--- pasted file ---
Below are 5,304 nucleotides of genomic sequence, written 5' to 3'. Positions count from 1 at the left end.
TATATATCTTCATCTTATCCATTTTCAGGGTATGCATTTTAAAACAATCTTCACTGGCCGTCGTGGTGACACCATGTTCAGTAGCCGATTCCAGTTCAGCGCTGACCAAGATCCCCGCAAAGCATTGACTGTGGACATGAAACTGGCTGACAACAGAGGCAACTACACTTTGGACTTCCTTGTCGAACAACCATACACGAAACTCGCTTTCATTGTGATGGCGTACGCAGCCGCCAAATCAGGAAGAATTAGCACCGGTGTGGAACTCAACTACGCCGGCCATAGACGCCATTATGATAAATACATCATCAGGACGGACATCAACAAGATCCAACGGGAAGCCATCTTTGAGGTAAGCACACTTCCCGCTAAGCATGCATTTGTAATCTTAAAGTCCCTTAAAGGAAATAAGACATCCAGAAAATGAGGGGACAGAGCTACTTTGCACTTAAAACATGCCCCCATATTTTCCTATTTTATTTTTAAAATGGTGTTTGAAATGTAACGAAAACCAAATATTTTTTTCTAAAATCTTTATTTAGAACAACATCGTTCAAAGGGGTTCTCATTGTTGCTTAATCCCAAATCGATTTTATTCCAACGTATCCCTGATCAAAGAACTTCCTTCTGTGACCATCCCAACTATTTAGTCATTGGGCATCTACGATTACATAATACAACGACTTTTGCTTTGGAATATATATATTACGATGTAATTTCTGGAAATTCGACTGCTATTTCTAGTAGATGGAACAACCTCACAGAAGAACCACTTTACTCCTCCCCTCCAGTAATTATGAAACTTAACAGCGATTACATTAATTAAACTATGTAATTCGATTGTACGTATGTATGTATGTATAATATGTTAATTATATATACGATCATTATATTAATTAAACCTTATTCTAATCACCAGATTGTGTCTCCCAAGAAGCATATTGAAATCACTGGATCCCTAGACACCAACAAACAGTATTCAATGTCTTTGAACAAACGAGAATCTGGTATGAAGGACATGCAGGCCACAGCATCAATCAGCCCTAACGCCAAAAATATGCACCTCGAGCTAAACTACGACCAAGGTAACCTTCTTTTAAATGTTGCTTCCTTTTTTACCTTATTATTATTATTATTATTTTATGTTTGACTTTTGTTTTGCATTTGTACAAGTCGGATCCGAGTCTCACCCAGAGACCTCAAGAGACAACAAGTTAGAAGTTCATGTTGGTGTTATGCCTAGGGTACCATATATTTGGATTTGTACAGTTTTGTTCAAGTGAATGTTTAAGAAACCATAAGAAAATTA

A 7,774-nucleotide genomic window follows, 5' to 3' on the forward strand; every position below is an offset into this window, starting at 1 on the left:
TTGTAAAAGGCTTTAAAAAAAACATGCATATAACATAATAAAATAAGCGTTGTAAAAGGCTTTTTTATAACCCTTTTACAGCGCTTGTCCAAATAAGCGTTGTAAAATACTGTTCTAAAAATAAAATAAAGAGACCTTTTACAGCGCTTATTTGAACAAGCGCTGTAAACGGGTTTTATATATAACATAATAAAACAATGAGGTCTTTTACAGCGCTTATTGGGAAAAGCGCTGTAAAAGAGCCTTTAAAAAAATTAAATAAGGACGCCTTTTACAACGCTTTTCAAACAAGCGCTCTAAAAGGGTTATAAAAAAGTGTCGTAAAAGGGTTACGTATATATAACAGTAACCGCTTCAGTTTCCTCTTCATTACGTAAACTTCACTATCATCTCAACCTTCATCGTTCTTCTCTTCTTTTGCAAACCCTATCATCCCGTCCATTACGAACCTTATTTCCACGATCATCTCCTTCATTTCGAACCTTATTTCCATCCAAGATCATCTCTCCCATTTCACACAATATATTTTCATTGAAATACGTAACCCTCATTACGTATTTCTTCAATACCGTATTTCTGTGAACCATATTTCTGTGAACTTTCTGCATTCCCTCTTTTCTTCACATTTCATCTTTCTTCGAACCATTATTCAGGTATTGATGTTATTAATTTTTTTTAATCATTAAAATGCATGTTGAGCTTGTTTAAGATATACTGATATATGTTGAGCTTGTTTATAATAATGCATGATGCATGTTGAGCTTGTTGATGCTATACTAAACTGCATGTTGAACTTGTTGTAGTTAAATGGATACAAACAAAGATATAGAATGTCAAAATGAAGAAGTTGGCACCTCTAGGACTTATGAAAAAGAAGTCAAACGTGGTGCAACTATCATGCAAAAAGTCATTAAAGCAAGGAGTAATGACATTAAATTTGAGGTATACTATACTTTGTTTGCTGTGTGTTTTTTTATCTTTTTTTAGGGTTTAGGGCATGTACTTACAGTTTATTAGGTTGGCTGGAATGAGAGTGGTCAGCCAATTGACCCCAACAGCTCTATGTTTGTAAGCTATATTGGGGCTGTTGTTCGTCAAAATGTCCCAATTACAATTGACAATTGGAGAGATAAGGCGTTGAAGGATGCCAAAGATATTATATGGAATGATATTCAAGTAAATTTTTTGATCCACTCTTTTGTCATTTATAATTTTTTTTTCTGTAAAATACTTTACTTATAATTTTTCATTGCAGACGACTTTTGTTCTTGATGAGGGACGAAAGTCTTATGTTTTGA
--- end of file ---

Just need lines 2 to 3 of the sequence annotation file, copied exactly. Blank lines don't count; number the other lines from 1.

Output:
TATATATCTTCATCTTATCCATTTTCAGGGTATGCATTTTAAAACAATCTTCACTGGCCGTCGTGGTGACACCATGTTCAGTAGCCGATTCCAGTTCAGCGCTGACCAAGATCCCCGCAAAGCATTGACTGTGGACATGAAACTGGCTGACAACAGAGGCAACTACACTTTGGACTTCCTTGTCGAACAACCATACACGAAACTCGCTTTCATTGTGATGGCGTACGCAGCCGCCAAATCAGGAAGAATTAGCACCGGTGTGGAACTCAACTACGCCGGCCATAGACGCCATTATGATAAATACATCATCAGGACGGACATCAACAAGATCCAACGGGAAGCCATCTTTGAGGTAAGCACACTTCCCGCTAAGCATGCATTTGTAATCTTAAAGTCCCTTAAAGGAAATAAGACATCCAGAAAATGAGGGGACAGAGCTACTTTGCACTTAAAACATGCCCCCATATTTTCCTATTTTATTTTTAAAATGGTGTTTGAAATGTAACGAAAACCAAATATTTTTTTCTAAAATCTTTATTTAGAACAACATCGTTCAAAGGGGTTCTCATTGTTGCTTAATCCCAAATCGATTTTATTCCAACGTATCCCTGATCAAAGAACTTCCTTCTGTGACCATCCCAACTATTTAGTCATTGGGCATCTACGATTACATAATACAACGACTTTTGCTTTGGAATATATATATTACGATGTAATTTCTGGAAATTCGACTGCTATTTCTAGTAGATGGAACAACCTCACAGAAGAACCACTTTACTCCTCCCCTCCAGTAATTATGAAACTTAACAGCGATTACATTAATTAAACTATGTAATTCGATTGTACGTATGTATGTATGTATAATATGTTAATTATATATACGATCATTATATTAATTAAACCTTATTCTAATCACCAGATTGTGTCTCCCAAGAAGCATATTGAAATCACTGGATCCCTAGACACCAACAAACAGTATTCAATGTCTTTGAACAAACGAGAATCTGGTATGAAGGACATGCAGGCCACAGCATCAATCAGCCCTAACGCCAAAAATATGCACCTCGAGCTAAACTACGACCAAGGTAACCTTCTTTTAAATGTTGCTTCCTTTTTTACCTTATTATTATTATTATTATTTTATGTTTGACTTTTGTTTTGCATTTGTACAAGTCGGATCCGAGTCTCACCCAGAGACCTCAAGAGACAACAAGTTAGAAGTTCATGTTGGTGTTATGCCTAGGGTACCATATATTTGGATTTGTACAGTTTTGTTCAAGTGAATGTTTAAGAAACCATAAGAAAATTA

A 7,774-nucleotide genomic window follows, 5' to 3' on the forward strand; every position below is an offset into this window, starting at 1 on the left: